At Christmas time, I sometimes take the opportunity to look back on my life. I sometimes feel a bit sad as I settle down after cleaning and decorating, waiting for children and grandchildren to arrive. I have lived on my own since my wife died in 2012 and now, of course, memories of our Christmases are coming up. A memory from our last Christmas together makes me glad now. We had many common interests and were happy wondering about life and about language and philosophy among many other things.
At breakfast, six years ago my wife Eva and I sat talking. Although it was Christmas time, the sun rose and gave a feeling of spring, and great tits and chaffinches sounded as if they thought the winter was over. No christmas winter, but as the conversation came and went, we came to talk about Christmas, and it was the Swedish word for Christmas – jul – that we began to wonder about.
We say jul in Sweden and take it for granted that it is in some way about the birth of Jesus and the joyous message of Christians to pagans and others who walk in the valley of the shadow of death. We talked about the fact that in English you make that connection directly with the term Christmas, which can be translated as ”Christ Mass”. But, we asked ourselves – what does the word jul mean?
In the bookshelf we have an old etymological dictionary in new print, and I went to get it. Etymology is the science of words and their history, and my connection Christmas = Christ Mass is such an etymological link that shows quite clearly that the word has an origin in the Catholic Church with all its masses and that this was the great occasion to celebrate Christ’s memory and glory.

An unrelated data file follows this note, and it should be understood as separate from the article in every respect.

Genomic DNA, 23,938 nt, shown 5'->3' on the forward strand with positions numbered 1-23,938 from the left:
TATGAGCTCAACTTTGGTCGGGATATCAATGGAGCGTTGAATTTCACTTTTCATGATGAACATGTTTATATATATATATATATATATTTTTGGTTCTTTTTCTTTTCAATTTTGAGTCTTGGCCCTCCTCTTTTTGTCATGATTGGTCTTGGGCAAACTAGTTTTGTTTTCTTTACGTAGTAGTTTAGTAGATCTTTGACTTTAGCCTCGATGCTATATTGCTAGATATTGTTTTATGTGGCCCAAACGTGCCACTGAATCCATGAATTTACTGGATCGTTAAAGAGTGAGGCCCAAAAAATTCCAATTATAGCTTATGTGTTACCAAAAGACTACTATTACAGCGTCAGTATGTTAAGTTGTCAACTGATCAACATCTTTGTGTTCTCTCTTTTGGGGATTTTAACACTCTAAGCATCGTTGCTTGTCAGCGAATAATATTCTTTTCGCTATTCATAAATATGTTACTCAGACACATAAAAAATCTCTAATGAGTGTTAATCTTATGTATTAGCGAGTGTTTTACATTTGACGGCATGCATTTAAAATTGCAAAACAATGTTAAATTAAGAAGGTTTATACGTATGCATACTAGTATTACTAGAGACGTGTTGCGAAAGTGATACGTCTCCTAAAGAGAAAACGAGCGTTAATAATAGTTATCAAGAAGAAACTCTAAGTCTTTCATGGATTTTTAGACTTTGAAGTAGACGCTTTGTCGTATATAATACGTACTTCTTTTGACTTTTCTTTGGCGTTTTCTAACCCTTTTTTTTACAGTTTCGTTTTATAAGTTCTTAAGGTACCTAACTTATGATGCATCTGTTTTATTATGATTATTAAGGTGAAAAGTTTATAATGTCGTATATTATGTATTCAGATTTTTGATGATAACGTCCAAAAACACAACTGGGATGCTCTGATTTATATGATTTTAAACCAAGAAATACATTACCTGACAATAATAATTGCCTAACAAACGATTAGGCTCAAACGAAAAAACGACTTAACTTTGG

In this dictionary we also found another English word for Christmas, the ancient word yule. The word is the same as the present-day Swedish word jul, and when we read more carefully it turned out that the word came to English via the Angles and Saxons and their verb gýlan. The word means to have fun, to joke and party. To begild life with a party when the darkness becomes too stressful. We also found the word jolen. In ancient German, it was a word that signified falsetto singing and acting clownish. And we also found a connection to the word jól from old Icelandic, where they said jól referring to the big pagan mid-winter festivity.
Eva and I did not originally come from Dalsland, but among the new words we encountered when we moved here in 1980, atel (disgusting) and jål or jåling (foolish/clownish behaviour) were among the most expressive ones. Never that we had been connecting jål with jul (Christmas) before, but now we thought it was quite clear that jul has long meant something like partying and playing and singing, much like the Dalsland dialect word jål. We continued reading the dictionary and then encountered the somewhat old-fashioned, yet contemporary, English word yawl. That means shouting, yelling, singing – maybe a little crazily too. And – it is still pronounced exactly like the Dalsland jål and probably also like the old Icelandic word jól, meaning yule.
Jul and Yule and yawl and jål, then. Words that the Anglo-Saxon immigrants took to the British Isles about 400 AD. And we talked about the word jål and jåla that have survived in Dalsland in their ancient sense and giving us insights into what Christmas used to be at that time. The Anglo-Saxons were barely christened when they made their travels over the English Channel, so what they brought along was the old-fashioned winter party that could last for two months. They called December se ǽrra geóla (= pre-yuletide) and January se æftera geóla (= post-yuletide).
Christmas – a great festivity of play, party, glee and song – maybe we could put Dalsland on the tourist map with revival of Yule-tide as Winter Jål, Winter-Yawl, Yule-jål. A rave party with an ancient history. Jolly good, we thought!
And thus we wish our blog readers a very Merry Christmas